National Ballet of Canada
Four Seasons Centre for the Performing Arts
December 5, 2012
by Denise Sum
copyright 2012 by Denise Sum
The National Ballet of Canada has brought back "Giselle" for a short run (Dec. 5-9, 2012). The touchstone of Romantic ballet was last seen here in 2009 for Chan Hon Goh's farewell. While the company's 2012-2013 season is decidely modern (with the exception of "Giselle" and "Theme and Variations", there are no works made before 1997), the opening night performance of "Giselle" showed audiences that classical ballet is still alive and well at the NBoC.
Peter Wright's production of "Giselle" is clear in its narrative and the dancers looked completely at home in the choreography and Romantic style.There is a cohesiveness to this production, which the company has been performing since 1970. Beyond the contextual elements of Giselle and Albrecht's differing classes and social mores or the presence of the supernatural, the artists of the NBoC believe in the timeless, universal themes of "Giselle". Watching them perform, one has a sense that the dancers "get" it. "Giselle" is not a static museum piece. Stories about tragic love, betrayal, forgiveness, and redemption never get old if they come from a genuine place.
Desmond Heeley's set and costume designs are evocative and beautiful in their simplicity. He maximizes the contrast between the warm, folksy feel of Act 1's Rhineland valley and the chilling otherworldliness of the forest surrounding Giselle's grave in Act 2. The ballet revolves around Giselle's transformation from trusting peasant girl, through heartbreak and madness, to loving spirit. Heeley's constumes ensure that the eye focuses on her. In the first act, Giselle stands out in her blue dress amidst a sea of orange and reddish hues. In the second act, her pure white gown draws attention amidst the faded ones worn by the wilis.
Opening night belonged to Greta Hodgkinson, who was utterly heartbreaking as Giselle. She has danced this role countless times but never lets it settle into a routine. Instead, she creates a sense of spontaneity. Her bouyant jumps look completely natural and her port de bras (especially in the first act) is gentle and relaxed. She takes the audience with her as she discovers the excitement and wonderment of young love. While some might portray Giselle as naive, Hodgkinson's portrayal was that of a young woman who is aware of the darkness in the world yet who makes a choice to hope for the best. When Berthe warns her about the danger of dancing with a weak heart, Giselle is not in denial. She understands the risk of dancing -- and of falling in love. These things make her vulnerable but for her, there is no other way to live. Still, she never expected to be lied to by the one she loved. When Bathilde announces her engagement to Albrecht, Giselle literally crumbles. Hodgkinson's mad scene is gripping because she avoids the temptation to slide into melodrama. At the start, she stands in the centre of the stage, catatonic and motionless, her mind and body disconnected. She wears a vacant expression as she scans her memories to try and find out what went wrong. Albrecht grips her desperately, but she cannot see him. In this version, she ultimately stabs herself. She returns in Act 2, a serene presence, free of the bitterness that haunts the other wilis. Her dancing is weightless. She does not so much touch the ground as hover over it.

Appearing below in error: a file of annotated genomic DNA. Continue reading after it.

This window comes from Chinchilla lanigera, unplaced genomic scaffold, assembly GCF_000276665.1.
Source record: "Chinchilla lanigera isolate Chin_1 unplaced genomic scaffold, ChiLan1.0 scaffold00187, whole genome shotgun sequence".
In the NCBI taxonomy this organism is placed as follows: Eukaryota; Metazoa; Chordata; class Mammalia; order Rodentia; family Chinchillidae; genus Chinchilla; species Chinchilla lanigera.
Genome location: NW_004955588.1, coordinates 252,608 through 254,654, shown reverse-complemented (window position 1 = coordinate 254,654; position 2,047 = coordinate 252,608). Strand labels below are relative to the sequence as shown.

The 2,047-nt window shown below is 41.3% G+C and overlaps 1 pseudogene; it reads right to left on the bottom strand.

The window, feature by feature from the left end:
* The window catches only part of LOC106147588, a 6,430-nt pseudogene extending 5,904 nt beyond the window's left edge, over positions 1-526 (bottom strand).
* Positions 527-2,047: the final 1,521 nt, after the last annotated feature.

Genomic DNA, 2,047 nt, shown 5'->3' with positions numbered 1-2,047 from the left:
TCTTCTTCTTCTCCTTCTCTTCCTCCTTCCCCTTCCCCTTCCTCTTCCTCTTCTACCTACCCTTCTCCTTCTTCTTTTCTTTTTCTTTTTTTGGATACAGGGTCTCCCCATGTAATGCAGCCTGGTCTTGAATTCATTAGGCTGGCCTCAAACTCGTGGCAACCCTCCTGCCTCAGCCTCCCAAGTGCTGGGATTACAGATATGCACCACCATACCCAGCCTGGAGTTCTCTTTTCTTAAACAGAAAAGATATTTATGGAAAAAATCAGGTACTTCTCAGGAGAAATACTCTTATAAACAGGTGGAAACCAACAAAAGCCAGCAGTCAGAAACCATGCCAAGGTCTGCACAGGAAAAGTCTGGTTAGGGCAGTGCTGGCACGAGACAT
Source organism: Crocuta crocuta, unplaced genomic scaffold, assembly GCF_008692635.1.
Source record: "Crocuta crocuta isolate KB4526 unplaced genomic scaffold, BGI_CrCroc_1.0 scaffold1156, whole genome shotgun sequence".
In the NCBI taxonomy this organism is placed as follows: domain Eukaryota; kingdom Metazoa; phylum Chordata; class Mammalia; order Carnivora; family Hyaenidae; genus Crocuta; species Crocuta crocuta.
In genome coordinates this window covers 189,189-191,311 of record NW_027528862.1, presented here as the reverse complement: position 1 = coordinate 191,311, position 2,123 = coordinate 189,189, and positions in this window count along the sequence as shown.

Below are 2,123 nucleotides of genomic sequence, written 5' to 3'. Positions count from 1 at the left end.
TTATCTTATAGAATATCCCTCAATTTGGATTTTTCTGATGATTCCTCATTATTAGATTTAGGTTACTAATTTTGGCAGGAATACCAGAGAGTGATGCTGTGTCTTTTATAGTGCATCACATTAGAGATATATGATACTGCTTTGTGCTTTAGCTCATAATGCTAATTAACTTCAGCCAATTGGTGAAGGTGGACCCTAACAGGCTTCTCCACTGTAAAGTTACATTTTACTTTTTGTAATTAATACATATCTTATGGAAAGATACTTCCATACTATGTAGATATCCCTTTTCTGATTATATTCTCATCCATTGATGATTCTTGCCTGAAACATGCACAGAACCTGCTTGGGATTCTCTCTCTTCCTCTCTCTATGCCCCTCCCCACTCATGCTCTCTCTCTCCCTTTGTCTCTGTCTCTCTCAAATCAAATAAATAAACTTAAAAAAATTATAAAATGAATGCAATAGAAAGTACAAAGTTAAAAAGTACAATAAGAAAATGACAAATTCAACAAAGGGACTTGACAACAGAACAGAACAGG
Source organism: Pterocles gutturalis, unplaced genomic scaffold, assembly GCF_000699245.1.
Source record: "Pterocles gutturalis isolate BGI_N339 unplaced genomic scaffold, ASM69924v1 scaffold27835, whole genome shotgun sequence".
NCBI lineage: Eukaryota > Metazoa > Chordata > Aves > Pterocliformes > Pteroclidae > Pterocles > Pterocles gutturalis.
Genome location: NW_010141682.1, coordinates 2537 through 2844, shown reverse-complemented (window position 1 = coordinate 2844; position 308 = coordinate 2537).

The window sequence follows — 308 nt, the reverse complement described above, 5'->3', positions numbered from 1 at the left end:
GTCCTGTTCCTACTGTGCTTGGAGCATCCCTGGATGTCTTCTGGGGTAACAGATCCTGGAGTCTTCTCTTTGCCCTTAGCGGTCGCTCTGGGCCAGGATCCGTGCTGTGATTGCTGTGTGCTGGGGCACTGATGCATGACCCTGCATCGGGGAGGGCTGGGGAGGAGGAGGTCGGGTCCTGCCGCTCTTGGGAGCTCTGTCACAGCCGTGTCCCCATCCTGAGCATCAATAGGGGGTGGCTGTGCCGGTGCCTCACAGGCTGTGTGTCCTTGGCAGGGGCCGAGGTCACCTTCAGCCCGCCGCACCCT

Hodgkinson's partner was Guillaume Côté, another technically gifted dancer. The pair had a believable connection on stage. In Act 1, he looked at her with such longing that it would be uncharitable to look at him as a cad. He knows their relationship cannot end well, but he cannot keep himself from her. The moment when Hilarion confronts him and he instinctively reaches for his sword is telling. When he is with Giselle, he forgets who he is and what is expected of him. He is not consciously trying to deceive her. When Giselle collapses in his arms, his grief and regret are intense. He returns in Act 2 a changed man. Côté has the noble bearing and impressive ballon necessary for the role. At times, he might push himself unnecessarily, as if to show what he is capable of. For instance, he might start his pirouette ahead of the music in order to fit in more turns. Aside from this, his turns are brilliant and his jumps are crisply executed.
Myrtha was danced by Heather Ogden. She gave a dignified performance as the merciless Queen of the Wilis. Her quick bourées had drive and momentum, while her grand jetés soared. Piotr Stanczyk was an earnest Hilarion whose guilt around Giselle's death was mixed with the sadness of unrequited love. Finally, the corps de ballet looked very well-rehearsed and uniform in the challenging second act. The iconic arabesque voyagées were dream-like. The corps moved and breathed as one. The NBoC may be somewhat lacking when it comes to danseur nobles for the role of Albrecht (aside from Côté, the other Albrecht's for this run include soloist Naoya Ebe making his debut, and two guest artists, Zdenek Konvalina and Evan McKie), but the corps de ballet demonstrated considerable depth.
As the NBoC continues to commission and acquire new works, the importance of performing "Giselle" remains. Few ballets are as rewarding and have such an enduring appeal for both audiences and dancers as "Giselle".
Greta Hodgkinson and Guillaume Côté in "Giselle". Photo by Aleksandar Antonijevic.
Artists of the Ballet in "Giselle". Photo by Aleksandar Antonijevic.